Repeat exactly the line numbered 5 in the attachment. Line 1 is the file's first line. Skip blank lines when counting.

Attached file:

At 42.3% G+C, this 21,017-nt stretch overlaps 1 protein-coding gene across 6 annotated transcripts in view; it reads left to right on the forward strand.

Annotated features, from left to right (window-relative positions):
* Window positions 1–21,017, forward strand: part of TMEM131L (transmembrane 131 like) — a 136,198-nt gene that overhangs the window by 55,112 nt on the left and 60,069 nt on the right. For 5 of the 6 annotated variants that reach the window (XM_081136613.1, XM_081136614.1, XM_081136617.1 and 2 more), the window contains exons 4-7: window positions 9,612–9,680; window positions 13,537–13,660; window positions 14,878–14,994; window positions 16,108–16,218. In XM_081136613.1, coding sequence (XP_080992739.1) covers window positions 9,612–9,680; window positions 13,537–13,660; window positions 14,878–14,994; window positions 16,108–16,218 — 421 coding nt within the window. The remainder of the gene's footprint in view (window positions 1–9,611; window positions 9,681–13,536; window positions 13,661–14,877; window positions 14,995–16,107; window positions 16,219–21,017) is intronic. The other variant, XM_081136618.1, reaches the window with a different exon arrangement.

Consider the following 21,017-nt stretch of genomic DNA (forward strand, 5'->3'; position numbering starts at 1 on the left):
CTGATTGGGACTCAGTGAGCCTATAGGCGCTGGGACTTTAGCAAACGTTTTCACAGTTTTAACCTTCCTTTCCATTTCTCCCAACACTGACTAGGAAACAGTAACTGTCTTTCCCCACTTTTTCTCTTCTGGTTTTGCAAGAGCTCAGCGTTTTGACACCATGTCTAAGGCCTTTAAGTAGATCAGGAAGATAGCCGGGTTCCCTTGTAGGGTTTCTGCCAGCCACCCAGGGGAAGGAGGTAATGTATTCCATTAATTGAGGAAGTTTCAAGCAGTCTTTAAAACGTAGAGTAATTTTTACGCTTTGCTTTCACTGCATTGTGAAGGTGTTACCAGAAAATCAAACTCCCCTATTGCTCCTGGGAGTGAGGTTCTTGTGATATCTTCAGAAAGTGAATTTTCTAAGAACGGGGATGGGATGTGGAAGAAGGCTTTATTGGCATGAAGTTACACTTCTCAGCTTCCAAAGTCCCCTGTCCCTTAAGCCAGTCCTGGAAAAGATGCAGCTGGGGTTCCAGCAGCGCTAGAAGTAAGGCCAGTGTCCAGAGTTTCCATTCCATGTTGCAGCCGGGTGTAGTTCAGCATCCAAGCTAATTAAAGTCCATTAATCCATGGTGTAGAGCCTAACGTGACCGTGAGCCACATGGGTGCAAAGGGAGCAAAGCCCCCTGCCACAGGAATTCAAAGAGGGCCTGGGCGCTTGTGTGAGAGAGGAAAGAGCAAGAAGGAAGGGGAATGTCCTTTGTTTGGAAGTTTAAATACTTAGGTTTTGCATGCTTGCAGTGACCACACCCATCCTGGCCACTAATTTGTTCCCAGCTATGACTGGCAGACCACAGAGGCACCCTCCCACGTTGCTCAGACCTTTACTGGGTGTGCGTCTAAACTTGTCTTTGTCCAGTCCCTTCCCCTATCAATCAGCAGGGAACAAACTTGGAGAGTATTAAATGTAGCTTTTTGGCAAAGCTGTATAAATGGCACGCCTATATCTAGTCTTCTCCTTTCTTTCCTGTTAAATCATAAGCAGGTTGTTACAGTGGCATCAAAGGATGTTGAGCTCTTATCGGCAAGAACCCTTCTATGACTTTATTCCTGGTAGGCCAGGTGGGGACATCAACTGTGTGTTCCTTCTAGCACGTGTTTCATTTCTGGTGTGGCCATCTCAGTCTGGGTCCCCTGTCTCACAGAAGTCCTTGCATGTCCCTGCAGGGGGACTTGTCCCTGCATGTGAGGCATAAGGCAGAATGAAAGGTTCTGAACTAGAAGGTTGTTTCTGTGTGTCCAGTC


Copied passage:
CTGATTGGGACTCAGTGAGCCTATAGGCGCTGGGACTTTAGCAAACGTTTTCACAGTTTTAACCTTCCTTTCCATTTCTCCCAACACTGACTAGGAAACAGTAACTGTCTTTCCCCACTTTTTCTCTTCTGGTTTTGCAAGAGCTCAGCGTTTTGACACCATGTCTAAGGCCTTTAAGTAGATCAGGAAGATAGCCGGGTTCCCTTGTAGGGTTTCTGCCAGCCACCCAGGGGAAGGAGGTAATGTATTCCATTAATTGAGGAAGTTTCAAGCAGTCTTTAAAACGTAGAGTAATTTTTACGCTTTGCTTTCACTGCATTGTGAAGGTGTTACCAGAAAATCAAACTCCCCTATTGCTCCTGGGAGTGAGGTTCTTGTGATATCTTCAGAAAGTGAATTTTCTAAGAACGGGGATGGGATGTGGAAGAAGGCTTTATTGGCATGAAGTTACACTTCTCAGCTTCCAAAGTCCCCTGTCCCTTAAGCCAGTCCTGGAAAAGATGCAGCTGGGGTTCCAGCAGCGCTAGAAGTAAGGCCAGTGTCCAGAGTTTCCATTCCATGTTGCAGCCGGGTGTAGTTCAGCATCCAAGCTAATTAAAGTCCATTAATCCATGGTGTAGAGCCTAACGTGACCGTGAGCCACATGGGTGCAAAGGGAGCAAAGCCCCCTGCCACAGGAATTCAAAGAGGGCCTGGGCGCTTGTGTGAGAGAGGAAAGAGCAAGAAGGAAGGGGAATGTCCTTTGTTTGGAAGTTTAAATACTTAGGTTTTGCATGCTTGCAGTGACCACACCCATCCTGGCCACTAATTTGTTCCCAGCTATGACTGGCAGACCACAGAGGCACCCTCCCACGTTGCTCAGACCTTTACTGGGTGTGCGTCTAAACTTGTCTTTGTCCAGTCCCTTCCCCTATCAATCAGCAGGGAACAAACTTGGAGAGTATTAAATGTAGCTTTTTGGCAAAGCTGTATAAATGGCACGCCTATATCTAGTCTTCTCCTTTCTTTCCTGTTAAATCATAAGCAGGTTGTTACAGTGGCATCAAAGGATGTTGAGCTCTTATCGGCAAGAACCCTTCTATGACTTTATTCCTGGTAGGCCAGGTGGGGACATCAACTGTGTGTTCCTTCTAGCACGTGTTTCATTTCTGGTGTGGCCATCTCAGTCTGGGTCCCCTGTCTCACAGAAGTCCTTGCATGTCCCTGCAGGGGGACTTGTCCCTGCATGTGAGGCATAAGGCAGAATGAAAGGTTCTGAACTAGAAGGTTGTTTCTGTGTGTCCAGTC